Etymology
Advertisement
mise en scene 

"the entire scenery and properties of a stage play," 1830, from French mise en scène, literally "setting on the stage," from mise (13c.) "a putting, placing," noun use of fem. past participle of mettre "to put, place," from Latin mittere "to send" (see mission). Hence, figuratively, "the surroundings of an event" (1872).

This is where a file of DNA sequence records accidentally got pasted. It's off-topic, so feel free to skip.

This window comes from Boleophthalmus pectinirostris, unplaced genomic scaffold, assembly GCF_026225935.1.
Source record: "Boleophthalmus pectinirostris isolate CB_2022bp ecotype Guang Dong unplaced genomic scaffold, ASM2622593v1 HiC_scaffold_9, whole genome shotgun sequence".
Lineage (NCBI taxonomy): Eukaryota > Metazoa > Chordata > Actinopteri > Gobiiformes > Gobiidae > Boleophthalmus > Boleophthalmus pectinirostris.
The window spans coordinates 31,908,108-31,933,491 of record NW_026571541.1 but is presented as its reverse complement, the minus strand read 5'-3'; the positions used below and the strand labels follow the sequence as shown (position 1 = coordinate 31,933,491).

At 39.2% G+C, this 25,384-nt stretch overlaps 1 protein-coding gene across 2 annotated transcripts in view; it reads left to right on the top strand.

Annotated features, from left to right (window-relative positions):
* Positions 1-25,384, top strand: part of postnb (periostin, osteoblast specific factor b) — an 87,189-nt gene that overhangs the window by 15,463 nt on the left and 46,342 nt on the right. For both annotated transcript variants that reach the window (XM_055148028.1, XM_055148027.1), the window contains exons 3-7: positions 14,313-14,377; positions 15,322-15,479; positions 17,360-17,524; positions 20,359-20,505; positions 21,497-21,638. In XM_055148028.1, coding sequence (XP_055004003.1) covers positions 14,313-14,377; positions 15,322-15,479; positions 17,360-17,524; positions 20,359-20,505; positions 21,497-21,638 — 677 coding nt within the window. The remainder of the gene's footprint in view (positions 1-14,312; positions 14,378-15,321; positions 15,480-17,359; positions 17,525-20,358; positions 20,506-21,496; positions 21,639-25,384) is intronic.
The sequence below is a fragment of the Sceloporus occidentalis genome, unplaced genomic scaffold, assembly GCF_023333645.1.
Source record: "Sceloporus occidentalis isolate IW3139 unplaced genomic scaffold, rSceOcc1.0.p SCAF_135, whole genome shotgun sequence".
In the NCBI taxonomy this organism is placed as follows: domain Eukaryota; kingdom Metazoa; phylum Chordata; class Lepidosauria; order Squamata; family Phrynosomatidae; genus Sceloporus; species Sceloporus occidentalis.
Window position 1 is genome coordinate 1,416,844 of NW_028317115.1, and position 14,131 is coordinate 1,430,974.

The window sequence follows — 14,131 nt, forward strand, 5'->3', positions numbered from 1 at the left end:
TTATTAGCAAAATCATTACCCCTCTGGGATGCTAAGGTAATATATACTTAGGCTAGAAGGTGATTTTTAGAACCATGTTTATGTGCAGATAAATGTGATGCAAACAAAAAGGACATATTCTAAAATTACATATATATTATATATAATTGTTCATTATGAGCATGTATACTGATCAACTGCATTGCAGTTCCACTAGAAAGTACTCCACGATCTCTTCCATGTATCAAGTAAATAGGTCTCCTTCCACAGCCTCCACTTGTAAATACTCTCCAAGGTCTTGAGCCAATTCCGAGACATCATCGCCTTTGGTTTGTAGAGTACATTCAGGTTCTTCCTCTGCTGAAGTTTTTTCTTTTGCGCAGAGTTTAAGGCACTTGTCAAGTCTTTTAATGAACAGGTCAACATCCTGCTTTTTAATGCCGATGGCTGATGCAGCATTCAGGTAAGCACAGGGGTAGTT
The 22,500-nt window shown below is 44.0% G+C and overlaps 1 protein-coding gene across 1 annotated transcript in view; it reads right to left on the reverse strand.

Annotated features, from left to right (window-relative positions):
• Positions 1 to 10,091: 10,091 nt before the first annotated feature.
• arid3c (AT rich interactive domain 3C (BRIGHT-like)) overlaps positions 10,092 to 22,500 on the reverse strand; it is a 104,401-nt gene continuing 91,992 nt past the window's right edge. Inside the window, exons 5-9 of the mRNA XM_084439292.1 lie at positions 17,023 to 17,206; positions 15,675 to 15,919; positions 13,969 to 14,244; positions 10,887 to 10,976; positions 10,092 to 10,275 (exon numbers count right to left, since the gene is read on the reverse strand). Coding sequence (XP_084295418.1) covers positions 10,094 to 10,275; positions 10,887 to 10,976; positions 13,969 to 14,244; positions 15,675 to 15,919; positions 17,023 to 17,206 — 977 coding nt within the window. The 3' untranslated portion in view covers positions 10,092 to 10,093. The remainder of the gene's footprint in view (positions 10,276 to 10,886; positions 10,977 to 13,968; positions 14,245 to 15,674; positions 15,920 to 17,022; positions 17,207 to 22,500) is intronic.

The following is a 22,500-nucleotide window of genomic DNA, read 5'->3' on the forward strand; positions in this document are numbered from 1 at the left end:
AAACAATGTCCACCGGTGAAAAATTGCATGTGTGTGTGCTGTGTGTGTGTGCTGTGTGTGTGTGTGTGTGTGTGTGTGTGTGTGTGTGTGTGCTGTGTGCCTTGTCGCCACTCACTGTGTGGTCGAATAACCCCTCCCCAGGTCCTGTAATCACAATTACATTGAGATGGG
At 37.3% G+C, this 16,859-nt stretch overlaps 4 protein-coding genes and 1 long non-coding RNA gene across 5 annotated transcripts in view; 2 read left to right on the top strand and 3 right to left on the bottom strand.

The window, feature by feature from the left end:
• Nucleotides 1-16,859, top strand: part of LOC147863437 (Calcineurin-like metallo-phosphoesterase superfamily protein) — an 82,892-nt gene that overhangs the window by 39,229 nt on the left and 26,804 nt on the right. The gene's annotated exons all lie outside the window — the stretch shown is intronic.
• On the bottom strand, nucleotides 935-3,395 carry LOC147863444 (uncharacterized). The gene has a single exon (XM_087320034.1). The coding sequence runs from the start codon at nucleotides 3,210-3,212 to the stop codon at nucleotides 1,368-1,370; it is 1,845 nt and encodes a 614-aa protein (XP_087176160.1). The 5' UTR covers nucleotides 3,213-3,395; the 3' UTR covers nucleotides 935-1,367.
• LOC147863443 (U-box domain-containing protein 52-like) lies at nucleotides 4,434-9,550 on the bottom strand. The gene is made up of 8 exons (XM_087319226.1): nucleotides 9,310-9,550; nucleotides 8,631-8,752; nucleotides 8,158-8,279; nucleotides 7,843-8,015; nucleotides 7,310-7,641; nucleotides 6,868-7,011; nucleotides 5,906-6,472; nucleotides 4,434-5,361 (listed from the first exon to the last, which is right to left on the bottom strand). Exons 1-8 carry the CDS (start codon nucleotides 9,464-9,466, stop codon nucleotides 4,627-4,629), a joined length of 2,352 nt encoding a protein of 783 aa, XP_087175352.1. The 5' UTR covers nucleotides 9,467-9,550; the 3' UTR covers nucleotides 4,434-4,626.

Related entries & more 
Advertisement
care package (n.)
1945, originally CARE package, supplies sent out by "Cooperative for American Remittances to Europe," established 1945 by U.S. private charities to coordinate delivery of aid packages to displaced persons in Europe after World War II and obviously named for the sake of the acronym. Name reupholstered late 1940s to "Cooperative for Assistance and Relief Everywhere," to reflect its expanded mission.
Related entries & more